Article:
Permission was sought to sample three pigs from farms where interviews were conducted. Three pigs were chosen from each herd, restrained by the muzzle using a commercially available pig catcher and examined by a veterinarian. All the pigs sampled were at least three months of age. Sampling was done twice on the pig farms (i.e. at each visit at time periods as indicated above), with an ambition of including the same pigs in the two samplings. This, however, was in many cases not possible, because pigs had been sold or had died or the farmers could not be found at the time of the second sampling. Whole blood was taken from the jugular vein into appropriate vacutainers. Serum samples were similarly collected from each pig into appropriate serum vacutainers (BD, New Jersey). Whole blood was aliquoted into duplicate 2 ml cryovials (Cryo.s, Greiner Bio-one, Wemmel). Serum tubes were centrifuged at 2000 g for 10 mins to separate serum from clotted blood serum aliquoted into duplicate 2 ml cryovials. The aliquoting and centrifugation were done at the regional district laboratories every evening after farm visits. The duplicate cryovials were later transported on ice in cool boxes to the Molecular Genetics Laboratory in the College of Agriculture and Environmental Sciences, Makerere University for storage at -20 °C and -80 °C as working and long-term storage sample aliquots, respectively.

All handling of animals including sampling was carried out, or overseen, by District Veterinary office staff in accordance with their national mandate. The district veterinary office, under the Ministry of Agriculture Animal Industry and Fisheries (MAAIF) has the official mandate to carry out investigations related to animal disease in the country.

ASFV DNA detection

In order to check for the presence of ASFV nucleic acids, the samples were prepared for total DNA extraction. One hundred microlitres of anticoagulated blood from each pig sample for the three pigs per farm was collectively pooled and thoroughly mixed to make 300 μl. From this pool, 100 μl was used for total genomic DNA extraction using the DNeasy Blood & Tissue kit (Qiagen, Duesseldorf) following the manufacturer’s protocol. In all extraction steps, a negative control was included. The extracted DNA was either immediately used in the RT-PCR assay, or stored at -20 °C until used. For the detection of ASFV DNA, a commercially available ASF RT-PCR Tetracore® assay (Tetracore Inc., Rockville, Maryland) was used according to the instructions of the manufacturer. The assay was optimized for use on a SmartCycler® (Cepheid Inc., Sunnyvale, California), a 10 kg portable instrument that is operated by a laptop computer [26].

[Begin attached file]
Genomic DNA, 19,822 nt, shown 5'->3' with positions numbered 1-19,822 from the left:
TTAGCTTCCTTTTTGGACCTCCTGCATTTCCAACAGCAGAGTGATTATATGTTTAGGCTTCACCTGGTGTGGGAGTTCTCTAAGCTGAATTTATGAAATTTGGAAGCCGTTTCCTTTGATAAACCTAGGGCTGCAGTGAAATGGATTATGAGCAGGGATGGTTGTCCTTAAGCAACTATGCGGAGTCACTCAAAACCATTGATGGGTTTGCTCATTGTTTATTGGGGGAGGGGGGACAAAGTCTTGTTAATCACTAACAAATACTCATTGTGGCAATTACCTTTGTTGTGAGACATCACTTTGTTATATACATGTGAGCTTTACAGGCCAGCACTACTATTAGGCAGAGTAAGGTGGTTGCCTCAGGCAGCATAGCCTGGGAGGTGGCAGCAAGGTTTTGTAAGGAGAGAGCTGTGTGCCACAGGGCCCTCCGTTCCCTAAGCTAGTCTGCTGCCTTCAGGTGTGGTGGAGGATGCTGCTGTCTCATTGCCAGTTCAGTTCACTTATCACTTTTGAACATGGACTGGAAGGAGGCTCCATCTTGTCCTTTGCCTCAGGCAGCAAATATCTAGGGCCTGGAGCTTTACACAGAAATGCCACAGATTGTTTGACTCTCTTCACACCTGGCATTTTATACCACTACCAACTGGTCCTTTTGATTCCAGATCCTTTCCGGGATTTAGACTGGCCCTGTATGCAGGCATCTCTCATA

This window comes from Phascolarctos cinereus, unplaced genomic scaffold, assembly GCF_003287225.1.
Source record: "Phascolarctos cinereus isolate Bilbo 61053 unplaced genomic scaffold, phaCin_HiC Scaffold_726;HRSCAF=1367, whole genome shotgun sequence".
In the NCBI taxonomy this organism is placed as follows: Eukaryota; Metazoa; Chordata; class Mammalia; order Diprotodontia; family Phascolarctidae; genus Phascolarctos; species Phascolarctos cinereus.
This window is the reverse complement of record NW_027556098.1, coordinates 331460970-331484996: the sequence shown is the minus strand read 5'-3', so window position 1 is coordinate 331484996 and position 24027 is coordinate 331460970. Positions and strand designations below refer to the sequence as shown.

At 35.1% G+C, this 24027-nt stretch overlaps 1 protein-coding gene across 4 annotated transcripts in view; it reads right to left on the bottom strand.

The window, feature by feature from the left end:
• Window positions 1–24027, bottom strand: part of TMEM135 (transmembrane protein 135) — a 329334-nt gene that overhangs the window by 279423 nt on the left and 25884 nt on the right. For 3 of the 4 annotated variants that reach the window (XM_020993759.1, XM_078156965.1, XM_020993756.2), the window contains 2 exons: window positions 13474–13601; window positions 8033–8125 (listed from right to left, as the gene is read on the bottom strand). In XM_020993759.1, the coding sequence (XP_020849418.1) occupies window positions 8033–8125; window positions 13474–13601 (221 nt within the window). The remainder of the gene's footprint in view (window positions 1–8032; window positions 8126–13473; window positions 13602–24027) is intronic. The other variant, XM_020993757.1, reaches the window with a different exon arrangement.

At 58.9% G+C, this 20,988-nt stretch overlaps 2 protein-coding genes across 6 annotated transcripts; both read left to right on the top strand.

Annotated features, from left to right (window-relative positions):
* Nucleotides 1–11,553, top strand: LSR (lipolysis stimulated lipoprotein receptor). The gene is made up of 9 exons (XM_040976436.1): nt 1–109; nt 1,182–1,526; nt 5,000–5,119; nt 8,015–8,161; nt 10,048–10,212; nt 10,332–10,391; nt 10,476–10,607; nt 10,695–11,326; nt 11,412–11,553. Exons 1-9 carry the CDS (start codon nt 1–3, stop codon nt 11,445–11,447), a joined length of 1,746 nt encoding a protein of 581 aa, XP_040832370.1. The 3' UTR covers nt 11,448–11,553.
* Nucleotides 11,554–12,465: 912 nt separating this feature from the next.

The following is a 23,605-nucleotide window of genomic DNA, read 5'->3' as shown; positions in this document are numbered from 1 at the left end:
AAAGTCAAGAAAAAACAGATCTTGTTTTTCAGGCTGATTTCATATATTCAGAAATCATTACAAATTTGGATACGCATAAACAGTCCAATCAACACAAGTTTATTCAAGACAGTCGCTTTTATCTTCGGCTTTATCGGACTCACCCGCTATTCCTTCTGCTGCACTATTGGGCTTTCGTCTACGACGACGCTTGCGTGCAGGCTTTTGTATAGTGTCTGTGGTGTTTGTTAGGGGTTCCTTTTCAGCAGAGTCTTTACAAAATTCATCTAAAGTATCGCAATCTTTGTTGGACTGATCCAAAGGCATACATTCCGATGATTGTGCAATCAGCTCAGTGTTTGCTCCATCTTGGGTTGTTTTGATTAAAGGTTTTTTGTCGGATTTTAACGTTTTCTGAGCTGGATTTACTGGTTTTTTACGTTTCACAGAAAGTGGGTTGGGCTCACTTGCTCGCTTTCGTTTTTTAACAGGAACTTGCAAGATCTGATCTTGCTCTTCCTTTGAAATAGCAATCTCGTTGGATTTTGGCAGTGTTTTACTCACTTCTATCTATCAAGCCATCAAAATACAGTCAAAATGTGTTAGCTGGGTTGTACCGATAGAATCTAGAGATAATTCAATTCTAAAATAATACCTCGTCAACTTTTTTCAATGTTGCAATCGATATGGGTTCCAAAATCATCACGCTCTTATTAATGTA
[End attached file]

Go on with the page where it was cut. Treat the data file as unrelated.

For the pooled samples that tested positive, the entire procedure from DNA extraction to RT-PCR was repeated for individual pig blood samples to identify which of the three pigs was actually positive.

ASFV antibody detection

For the detection of antibodies against ASFV, a commercially available blocking ELISA (INGEZIM PPA Compac 11.PPA.K3, INGENASA, Spain), recommended by the OIE, was used in accordance with instructions from the manufacturer. It targets the VP73 viral protein and is reported to have a sensitivity and specificity of 95–98 % [27]. The positive and doubtful samples were re-tested for confirmation using the same INGENASA ELISA and the recently released SVANOVIR® ASFV-Ab (Boehringer Ingelheim Svanova, Uppsala, Sweden) indirect ELISA. The SVANOVIR® ASFV-Ab ELISA kit (screening plates) was used according to the instructions by the manufacturer.

Differential diagnosis

To reduce the risk of misclassification, a subset of the samples from the first sampling round was also tested for classical swine fever, the most important differential diagnosis to ASF. In addition, the same subset was tested for presence of porcine reproductive and respiratory syndrome (PRRS) virus, which in its most virulent form can cause a disease with clinical signs resembling ASF. For antibody detection, commercial ELISA kits were used (CSF Ab test and PRRS X3 antibody test, IDEXX Laboratories Inc., Maine, USA). For virus detection, commercially available CSF and PRRS RT-PCR kits were used (Tetracore Inc., Rockville, Maryland). All tests were run according to the instructions by the manufacturers.

Statistical analysis